Artist Alima Jennings is carving her own path in the Los Angeles landscape as a filmmaker, DJ, graphic designer & proud co-owner of her label, Akashik Records. She seems to do it all, like most young entrepreneurs, as she finds her way. Alima is boundlessly creative, with a unique perspective, but what really sets her apart is the way she runs it all with kindness, compassion & ingenuity. I sat down with Alima to talk about music, business, and her first love: FILM. Get to know her below.


TGM: How did you begin making films?

A: Film has always been a part of my life. My mom was a video director in the 80s and she made her feature film when she was pregnant with me. When my parents divorced she had to get a “regular job” and kind of gave filmmaking up but she always showed me her favorite films. I grew up watching classic films. That piqued my interest in cinema. I never intended on studying it cause it was always around me but I picked up a film video camera one day to make a music video and after that I couldn’t stop. It’s something that I like to do, it’s something that comes natural. I definitely want to study more but everyday is a study with what you love to do. I’m constantly learning. I definitely want to get my Master’s in film. That’ll be another journey when I invest the money and time in just learning, but for now I’m doing guerilla filmmaking which is fine with me. I feel like you gotta get your hands dirty first before you learn all the technical things.

TGM: When did you shoot your first music video?

A: I bought the camera in 2013 but didn’t make anything until 2014 so it’s only been about 4 years. Before that, I used to make home movies with my mom. My first love was film photography though, that’s how I got into it. I’ve been doing photography since I was 13. When those lomography cameras started being sold at Urban Outfitters I got one and thought I was so cool cause I had the oktomat which shot 8 frames in one picture. That was a cool introduction to photography.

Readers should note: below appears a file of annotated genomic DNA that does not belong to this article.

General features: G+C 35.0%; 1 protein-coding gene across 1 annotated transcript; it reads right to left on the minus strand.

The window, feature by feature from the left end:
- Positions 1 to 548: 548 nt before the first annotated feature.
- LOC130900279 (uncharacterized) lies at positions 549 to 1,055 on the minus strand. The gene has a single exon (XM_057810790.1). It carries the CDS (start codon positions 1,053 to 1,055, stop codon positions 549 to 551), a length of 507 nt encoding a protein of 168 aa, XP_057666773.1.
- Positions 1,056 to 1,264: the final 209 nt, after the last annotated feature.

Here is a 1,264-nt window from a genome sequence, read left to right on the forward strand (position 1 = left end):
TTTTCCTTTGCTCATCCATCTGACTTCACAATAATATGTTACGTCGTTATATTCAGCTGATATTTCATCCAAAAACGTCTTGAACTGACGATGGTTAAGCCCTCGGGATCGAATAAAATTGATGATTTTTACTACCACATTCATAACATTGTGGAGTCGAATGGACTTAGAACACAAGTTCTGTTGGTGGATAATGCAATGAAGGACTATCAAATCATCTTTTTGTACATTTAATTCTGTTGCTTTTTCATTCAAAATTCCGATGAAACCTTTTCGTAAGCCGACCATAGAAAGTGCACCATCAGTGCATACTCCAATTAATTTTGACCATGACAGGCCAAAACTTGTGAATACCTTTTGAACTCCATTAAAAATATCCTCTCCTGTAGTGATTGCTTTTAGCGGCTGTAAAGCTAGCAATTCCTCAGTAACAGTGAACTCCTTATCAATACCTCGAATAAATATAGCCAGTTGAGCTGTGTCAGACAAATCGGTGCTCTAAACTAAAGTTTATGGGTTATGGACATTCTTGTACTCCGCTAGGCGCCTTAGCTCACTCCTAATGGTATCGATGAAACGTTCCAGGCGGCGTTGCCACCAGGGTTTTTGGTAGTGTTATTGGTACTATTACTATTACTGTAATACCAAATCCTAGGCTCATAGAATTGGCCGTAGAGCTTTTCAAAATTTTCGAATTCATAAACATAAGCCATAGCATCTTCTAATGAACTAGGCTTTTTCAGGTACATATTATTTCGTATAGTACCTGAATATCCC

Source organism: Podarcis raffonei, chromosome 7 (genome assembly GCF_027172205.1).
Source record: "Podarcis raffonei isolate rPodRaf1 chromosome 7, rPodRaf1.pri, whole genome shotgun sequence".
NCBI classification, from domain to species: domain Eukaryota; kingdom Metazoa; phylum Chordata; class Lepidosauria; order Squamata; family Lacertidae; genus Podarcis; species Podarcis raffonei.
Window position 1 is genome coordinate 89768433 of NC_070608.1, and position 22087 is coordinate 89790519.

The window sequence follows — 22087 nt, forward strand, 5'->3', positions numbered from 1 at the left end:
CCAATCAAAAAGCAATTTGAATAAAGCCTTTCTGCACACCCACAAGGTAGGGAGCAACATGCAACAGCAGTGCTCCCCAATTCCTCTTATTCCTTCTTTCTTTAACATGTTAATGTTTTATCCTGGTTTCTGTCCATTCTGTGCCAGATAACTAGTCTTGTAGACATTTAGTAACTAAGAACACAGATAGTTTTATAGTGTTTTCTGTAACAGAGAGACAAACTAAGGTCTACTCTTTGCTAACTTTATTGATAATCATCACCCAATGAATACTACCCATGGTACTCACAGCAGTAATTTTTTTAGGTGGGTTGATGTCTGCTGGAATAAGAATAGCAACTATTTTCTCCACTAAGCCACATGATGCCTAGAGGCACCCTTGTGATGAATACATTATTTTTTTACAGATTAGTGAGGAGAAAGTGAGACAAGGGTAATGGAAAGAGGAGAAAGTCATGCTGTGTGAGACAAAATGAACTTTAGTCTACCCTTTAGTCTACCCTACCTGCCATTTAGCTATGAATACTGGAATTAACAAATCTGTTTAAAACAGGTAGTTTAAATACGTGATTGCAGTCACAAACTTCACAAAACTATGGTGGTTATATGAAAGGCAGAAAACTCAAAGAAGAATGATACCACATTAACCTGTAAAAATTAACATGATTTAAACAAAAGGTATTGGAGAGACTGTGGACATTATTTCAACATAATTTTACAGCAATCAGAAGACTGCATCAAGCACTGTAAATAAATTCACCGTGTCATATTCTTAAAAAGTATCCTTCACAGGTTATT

TGM: Why film? Why not digital?

A: I definitely give digital it’s space in my life but film is always going to be number one for me. Film is so intentional. You have to get it right cause if you don’t, you’re wasting your time and your money. You put a lot more into preparing for a film shot, into getting the aperture perfect. Everything’s manual. You’re so hands on with every part of the process, it kinda makes it feel like your manipulating it with your intention as well. The more warmth you give it, you’ll receive it on screen. Digital is technical skill, there isn’t much soul unless you’re looking at it from a cinematography standpoint. Digital is cool cause you can do way more to manipulate it. Film is you get what you get. The variables are so high, like temperature and environment. It’s always different. It’s more of an artistic expression for me.

TGM: I’ve been lucky enough to see you film in action and you get so in the zone. Once you’re in it, you don’t stop. What is going on in your mind when you feel yourself go into that place?

A: Honestly I’m trying to channel whatever energy is there the best I can and that involves 100% focus. I can’t think about anything else. Once I’m in there I’m just doing it. I don’t think of the shot-list or anything I planned prior. It definitely helps to set up the scenario but once I’m there, I’m improvising. It’s fun to forget everything else in the world and focus on this one thing.

TGM: Where do you draw inspiration from?